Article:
4 Easy Moves to Keep Your Back Strong and Injury-Free

Being a parent can take a huge toll on your body – especially your back.

The problem is that most people don’t even take notice of their back until it hurts.

Every time you take a step, pick up your child, stoop to grab a toy or sling a shopping bag over your shoulder, your spine and the muscles around it must bend, flex and bear the stress of your movements.

And, if you don’t take care of your back, the resulting pain can be incapacitating.

This is not good news for busy parents.

Fortunately, there’s a lot you can do to prevent back pain – specifically, doing exercises that strengthen the muscles that support the spine.

The stronger these muscles are, the better you can recover from injury as well as prevent serious ones from occurring.

Check out these quick and easy moves that you can perform every other day to keep your back strong and healthy:

1. Hip Bridge

Laying on your back, with your feet flat and hip-width apart, relax your arms and bend your knees. 

Squeeze your butt as you lift your hips to create a straight line from the knees to the shoulders.

Hold for a slow count of two before slowly lowering your body. Work your way up to 10-12 repetitions.

This move counteracts the effects of too much chair-time and releases the resulting pressure from the spine.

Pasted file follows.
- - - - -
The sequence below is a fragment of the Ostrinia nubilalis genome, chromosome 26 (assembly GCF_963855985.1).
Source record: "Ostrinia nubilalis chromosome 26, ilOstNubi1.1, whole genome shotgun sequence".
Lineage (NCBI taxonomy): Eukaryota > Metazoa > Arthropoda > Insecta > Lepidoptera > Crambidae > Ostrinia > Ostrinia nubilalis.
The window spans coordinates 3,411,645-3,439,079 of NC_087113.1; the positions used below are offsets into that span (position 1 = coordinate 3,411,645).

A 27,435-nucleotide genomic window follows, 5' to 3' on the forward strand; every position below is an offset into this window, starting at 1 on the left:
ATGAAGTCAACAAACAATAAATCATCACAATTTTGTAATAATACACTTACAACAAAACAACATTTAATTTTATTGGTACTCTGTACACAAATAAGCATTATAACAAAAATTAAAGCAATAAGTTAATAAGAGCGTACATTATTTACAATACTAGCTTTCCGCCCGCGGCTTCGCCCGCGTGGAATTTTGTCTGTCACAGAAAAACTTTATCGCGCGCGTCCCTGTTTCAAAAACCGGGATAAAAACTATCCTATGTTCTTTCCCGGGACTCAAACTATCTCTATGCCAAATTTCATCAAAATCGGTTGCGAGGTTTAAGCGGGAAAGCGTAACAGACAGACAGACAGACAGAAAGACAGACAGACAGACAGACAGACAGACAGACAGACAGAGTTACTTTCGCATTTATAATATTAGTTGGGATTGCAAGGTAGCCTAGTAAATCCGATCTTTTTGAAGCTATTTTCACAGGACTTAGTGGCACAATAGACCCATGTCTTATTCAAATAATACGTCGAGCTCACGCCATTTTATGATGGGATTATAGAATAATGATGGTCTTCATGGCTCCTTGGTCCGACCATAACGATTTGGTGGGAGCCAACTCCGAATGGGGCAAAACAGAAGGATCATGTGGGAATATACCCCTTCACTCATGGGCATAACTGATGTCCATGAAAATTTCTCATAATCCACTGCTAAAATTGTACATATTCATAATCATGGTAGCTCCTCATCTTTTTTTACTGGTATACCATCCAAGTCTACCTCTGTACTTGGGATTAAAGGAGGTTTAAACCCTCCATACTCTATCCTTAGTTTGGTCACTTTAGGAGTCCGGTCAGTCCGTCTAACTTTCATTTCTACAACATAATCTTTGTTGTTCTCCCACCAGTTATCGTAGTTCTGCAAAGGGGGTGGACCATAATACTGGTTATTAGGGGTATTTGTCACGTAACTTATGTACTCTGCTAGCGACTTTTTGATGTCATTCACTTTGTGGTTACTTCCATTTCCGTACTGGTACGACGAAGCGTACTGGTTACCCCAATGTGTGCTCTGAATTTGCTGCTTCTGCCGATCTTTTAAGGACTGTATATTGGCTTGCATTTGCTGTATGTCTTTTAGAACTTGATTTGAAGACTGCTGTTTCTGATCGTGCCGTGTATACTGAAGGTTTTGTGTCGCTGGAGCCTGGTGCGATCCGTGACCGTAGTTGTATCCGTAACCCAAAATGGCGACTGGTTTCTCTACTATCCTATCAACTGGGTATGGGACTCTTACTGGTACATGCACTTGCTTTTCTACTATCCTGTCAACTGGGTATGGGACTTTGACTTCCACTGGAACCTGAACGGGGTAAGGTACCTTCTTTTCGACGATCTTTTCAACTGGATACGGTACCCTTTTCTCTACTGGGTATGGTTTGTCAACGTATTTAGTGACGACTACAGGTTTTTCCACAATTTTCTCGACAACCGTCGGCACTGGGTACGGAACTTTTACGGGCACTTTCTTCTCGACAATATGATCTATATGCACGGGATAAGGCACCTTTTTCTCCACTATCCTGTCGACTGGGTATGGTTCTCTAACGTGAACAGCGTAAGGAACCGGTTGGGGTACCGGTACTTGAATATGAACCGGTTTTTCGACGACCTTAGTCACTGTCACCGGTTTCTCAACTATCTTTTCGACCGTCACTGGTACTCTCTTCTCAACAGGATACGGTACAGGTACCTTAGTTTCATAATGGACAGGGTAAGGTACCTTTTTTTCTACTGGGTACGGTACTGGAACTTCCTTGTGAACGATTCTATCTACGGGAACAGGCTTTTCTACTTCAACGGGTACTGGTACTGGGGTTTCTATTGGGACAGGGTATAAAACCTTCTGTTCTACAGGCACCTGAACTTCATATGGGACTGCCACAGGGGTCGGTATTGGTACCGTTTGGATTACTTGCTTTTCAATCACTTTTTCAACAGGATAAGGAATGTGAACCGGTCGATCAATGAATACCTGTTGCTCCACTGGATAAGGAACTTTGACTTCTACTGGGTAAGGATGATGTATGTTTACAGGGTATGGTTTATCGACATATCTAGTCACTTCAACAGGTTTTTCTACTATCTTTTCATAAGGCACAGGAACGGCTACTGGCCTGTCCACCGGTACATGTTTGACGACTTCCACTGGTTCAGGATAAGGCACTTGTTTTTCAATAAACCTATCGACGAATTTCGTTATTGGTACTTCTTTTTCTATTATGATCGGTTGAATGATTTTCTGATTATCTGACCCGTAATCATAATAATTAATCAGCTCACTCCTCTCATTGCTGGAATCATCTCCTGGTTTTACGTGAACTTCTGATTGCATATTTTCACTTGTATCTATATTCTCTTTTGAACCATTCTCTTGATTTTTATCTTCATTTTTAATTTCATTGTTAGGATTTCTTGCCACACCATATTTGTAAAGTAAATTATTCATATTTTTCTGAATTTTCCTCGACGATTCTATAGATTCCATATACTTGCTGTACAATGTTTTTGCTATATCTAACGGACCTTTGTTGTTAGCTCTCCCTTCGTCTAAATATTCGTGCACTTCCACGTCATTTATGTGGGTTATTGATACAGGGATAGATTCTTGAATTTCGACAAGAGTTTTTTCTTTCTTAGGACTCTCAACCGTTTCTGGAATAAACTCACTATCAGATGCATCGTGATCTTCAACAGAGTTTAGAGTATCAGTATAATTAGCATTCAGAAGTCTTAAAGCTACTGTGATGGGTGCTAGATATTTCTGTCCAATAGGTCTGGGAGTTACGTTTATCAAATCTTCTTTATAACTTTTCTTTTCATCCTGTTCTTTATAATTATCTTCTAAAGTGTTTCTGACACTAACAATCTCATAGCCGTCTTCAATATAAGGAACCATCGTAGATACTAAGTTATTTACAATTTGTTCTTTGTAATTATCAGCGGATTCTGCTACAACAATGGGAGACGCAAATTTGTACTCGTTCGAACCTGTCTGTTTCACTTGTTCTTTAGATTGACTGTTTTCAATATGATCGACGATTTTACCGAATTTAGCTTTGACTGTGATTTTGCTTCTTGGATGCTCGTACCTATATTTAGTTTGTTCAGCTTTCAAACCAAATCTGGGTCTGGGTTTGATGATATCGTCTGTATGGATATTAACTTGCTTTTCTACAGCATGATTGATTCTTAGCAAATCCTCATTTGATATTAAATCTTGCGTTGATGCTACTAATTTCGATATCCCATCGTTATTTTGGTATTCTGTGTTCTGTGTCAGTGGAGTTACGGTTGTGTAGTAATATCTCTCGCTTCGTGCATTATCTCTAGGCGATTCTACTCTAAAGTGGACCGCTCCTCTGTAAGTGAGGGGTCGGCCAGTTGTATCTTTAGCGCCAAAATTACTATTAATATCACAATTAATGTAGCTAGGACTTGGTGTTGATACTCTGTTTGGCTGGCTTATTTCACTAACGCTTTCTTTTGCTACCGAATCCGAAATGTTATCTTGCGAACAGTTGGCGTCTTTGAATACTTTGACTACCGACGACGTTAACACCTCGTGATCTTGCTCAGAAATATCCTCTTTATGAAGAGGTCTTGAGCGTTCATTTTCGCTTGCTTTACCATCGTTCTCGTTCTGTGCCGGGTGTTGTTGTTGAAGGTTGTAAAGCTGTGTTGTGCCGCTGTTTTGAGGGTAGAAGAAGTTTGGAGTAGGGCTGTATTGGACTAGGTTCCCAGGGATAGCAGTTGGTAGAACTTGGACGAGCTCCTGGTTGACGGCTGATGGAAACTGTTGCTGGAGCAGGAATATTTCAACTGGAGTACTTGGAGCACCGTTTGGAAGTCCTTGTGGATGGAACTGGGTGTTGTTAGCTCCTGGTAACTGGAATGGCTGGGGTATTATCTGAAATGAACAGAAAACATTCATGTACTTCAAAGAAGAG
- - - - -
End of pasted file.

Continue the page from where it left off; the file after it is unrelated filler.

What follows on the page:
It also stretches the hip flexors and strengthens the muscles that stabilize the spine, especially those in the lower back, glutes and the large muscles of the abdomens.

To make this move more challenging, lift one foot off the floor and hold it straight up while flexing it and keeping your hips even.

2. Bird Dog

Position yourself on all fours with your knees hip-width apart and under your hips. Keep your hands flat and shoulder-width apart.

Squeeze your abs by pulling your belly button toward your spine. Keep the spine neutral and straight as you extend your right leg back and your left arm straight.

Hold for about 2-3 seconds and repeat 5-6 times on each side.

The bird dog improves your muscle balance and coordination, making it easier to keep your spine stable for everyday moves. It also tones your glutes, upper back, lower spine and hamstrings.

Make the move harder by increasing the holding time for 10-12 seconds or add movement by slowly lifting and lowering the extended arm and leg a few inches.

3. Side Plank

Planks of any form are a challenging move but highly beneficial for both your spine and abs.

Lie on your right side in a straight line from your head to your feet. Rest on your forearm, making sure your elbow is directly below your shoulder.

While gently contracting your abs, lift your hips off the floor while maintaining this line.

Hold for 20-40 seconds before lowering. Repeat 2-3 times, alternating sides.

Side planks build strength and endurance in your core which helps to keep your lower back protected and stable.

If a side plank isn’t challenging enough, lift and lower your top leg while holding the basic position. Gradually work your way to holding that leg up for 5-10 seconds.

Or, instead of resting on your forearm, support your body with your hand, placing your palm on the floor and under your shoulder while keeping your elbow straight.

4. Lunge

The lunge is a great move that can be done anytime and anywhere without having to get down on the floor.